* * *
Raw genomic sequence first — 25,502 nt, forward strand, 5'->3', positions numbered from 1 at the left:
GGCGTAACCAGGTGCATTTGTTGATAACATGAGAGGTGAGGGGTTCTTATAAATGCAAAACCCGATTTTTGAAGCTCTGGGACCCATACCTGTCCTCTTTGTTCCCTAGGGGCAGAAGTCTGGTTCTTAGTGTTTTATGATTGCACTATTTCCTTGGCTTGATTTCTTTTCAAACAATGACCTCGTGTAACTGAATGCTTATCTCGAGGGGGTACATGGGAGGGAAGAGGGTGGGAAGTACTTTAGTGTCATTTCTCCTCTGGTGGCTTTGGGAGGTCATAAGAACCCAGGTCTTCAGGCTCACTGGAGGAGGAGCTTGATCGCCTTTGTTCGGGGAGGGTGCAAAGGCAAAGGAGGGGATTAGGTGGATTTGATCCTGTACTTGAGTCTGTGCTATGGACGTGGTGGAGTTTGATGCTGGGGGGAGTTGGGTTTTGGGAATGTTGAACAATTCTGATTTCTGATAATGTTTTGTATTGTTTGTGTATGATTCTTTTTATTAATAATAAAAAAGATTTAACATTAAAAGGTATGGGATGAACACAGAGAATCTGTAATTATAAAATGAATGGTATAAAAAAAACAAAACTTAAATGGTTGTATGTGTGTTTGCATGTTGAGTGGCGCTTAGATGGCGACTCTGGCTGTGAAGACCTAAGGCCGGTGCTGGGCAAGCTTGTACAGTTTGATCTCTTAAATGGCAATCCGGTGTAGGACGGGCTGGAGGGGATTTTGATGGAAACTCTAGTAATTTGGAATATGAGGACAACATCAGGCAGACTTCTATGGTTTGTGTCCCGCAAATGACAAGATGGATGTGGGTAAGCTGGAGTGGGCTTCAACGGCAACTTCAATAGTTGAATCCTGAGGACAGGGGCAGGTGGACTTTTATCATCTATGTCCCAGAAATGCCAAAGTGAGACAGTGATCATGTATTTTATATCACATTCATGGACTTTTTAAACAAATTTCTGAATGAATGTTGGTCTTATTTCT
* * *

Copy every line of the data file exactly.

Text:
Raw genomic sequence first — 25,502 nt, forward strand, 5'->3', positions numbered from 1 at the left:
GGCGTAACCAGGTGCATTTGTTGATAACATGAGAGGTGAGGGGTTCTTATAAATGCAAAACCCGATTTTTGAAGCTCTGGGACCCATACCTGTCCTCTTTGTTCCCTAGGGGCAGAAGTCTGGTTCTTAGTGTTTTATGATTGCACTATTTCCTTGGCTTGATTTCTTTTCAAACAATGACCTCGTGTAACTGAATGCTTATCTCGAGGGGGTACATGGGAGGGAAGAGGGTGGGAAGTACTTTAGTGTCATTTCTCCTCTGGTGGCTTTGGGAGGTCATAAGAACCCAGGTCTTCAGGCTCACTGGAGGAGGAGCTTGATCGCCTTTGTTCGGGGAGGGTGCAAAGGCAAAGGAGGGGATTAGGTGGATTTGATCCTGTACTTGAGTCTGTGCTATGGACGTGGTGGAGTTTGATGCTGGGGGGAGTTGGGTTTTGGGAATGTTGAACAATTCTGATTTCTGATAATGTTTTGTATTGTTTGTGTATGATTCTTTTTATTAATAATAAAAAAGATTTAACATTAAAAGGTATGGGATGAACACAGAGAATCTGTAATTATAAAATGAATGGTATAAAAAAAACAAAACTTAAATGGTTGTATGTGTGTTTGCATGTTGAGTGGCGCTTAGATGGCGACTCTGGCTGTGAAGACCTAAGGCCGGTGCTGGGCAAGCTTGTACAGTTTGATCTCTTAAATGGCAATCCGGTGTAGGACGGGCTGGAGGGGATTTTGATGGAAACTCTAGTAATTTGGAATATGAGGACAACATCAGGCAGACTTCTATGGTTTGTGTCCCGCAAATGACAAGATGGATGTGGGTAAGCTGGAGTGGGCTTCAACGGCAACTTCAATAGTTGAATCCTGAGGACAGGGGCAGGTGGACTTTTATCATCTATGTCCCAGAAATGCCAAAGTGAGACAGTGATCATGTATTTTATATCACATTCATGGACTTTTTAAACAAATTTCTGAATGAATGTTGGTCTTATTTCT